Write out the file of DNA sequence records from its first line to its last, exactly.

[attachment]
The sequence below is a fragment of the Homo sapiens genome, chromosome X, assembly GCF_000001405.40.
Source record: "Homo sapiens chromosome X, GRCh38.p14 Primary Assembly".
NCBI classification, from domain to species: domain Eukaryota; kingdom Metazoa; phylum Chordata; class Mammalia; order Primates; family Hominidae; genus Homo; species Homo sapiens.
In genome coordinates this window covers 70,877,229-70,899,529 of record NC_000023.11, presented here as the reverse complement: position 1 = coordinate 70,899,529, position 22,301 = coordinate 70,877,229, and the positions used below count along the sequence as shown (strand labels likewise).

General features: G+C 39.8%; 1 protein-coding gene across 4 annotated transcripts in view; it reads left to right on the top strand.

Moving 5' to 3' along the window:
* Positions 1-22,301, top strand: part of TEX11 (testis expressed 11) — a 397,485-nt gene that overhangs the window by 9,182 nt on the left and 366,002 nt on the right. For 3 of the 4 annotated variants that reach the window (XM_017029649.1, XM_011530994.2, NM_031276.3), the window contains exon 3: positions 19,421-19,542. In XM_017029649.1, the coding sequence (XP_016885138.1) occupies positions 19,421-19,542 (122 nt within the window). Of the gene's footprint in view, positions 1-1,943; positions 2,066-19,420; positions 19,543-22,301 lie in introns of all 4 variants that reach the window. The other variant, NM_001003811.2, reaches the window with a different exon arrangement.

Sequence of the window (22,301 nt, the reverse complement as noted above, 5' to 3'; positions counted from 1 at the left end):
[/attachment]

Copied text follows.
The sequence below is a fragment of the Homo sapiens genome, chromosome X, assembly GCF_000001405.40.
Source record: "Homo sapiens chromosome X, GRCh38.p14 Primary Assembly".
NCBI classification, from domain to species: domain Eukaryota; kingdom Metazoa; phylum Chordata; class Mammalia; order Primates; family Hominidae; genus Homo; species Homo sapiens.
In genome coordinates this window covers 70,877,229-70,899,529 of record NC_000023.11, presented here as the reverse complement: position 1 = coordinate 70,899,529, position 22,301 = coordinate 70,877,229, and the positions used below count along the sequence as shown (strand labels likewise).

General features: G+C 39.8%; 1 protein-coding gene across 4 annotated transcripts in view; it reads left to right on the top strand.

Moving 5' to 3' along the window:
* Positions 1-22,301, top strand: part of TEX11 (testis expressed 11) — a 397,485-nt gene that overhangs the window by 9,182 nt on the left and 366,002 nt on the right. For 3 of the 4 annotated variants that reach the window (XM_017029649.1, XM_011530994.2, NM_031276.3), the window contains exon 3: positions 19,421-19,542. In XM_017029649.1, the coding sequence (XP_016885138.1) occupies positions 19,421-19,542 (122 nt within the window). Of the gene's footprint in view, positions 1-1,943; positions 2,066-19,420; positions 19,543-22,301 lie in introns of all 4 variants that reach the window. The other variant, NM_001003811.2, reaches the window with a different exon arrangement.

Sequence of the window (22,301 nt, the reverse complement as noted above, 5' to 3'; positions counted from 1 at the left end):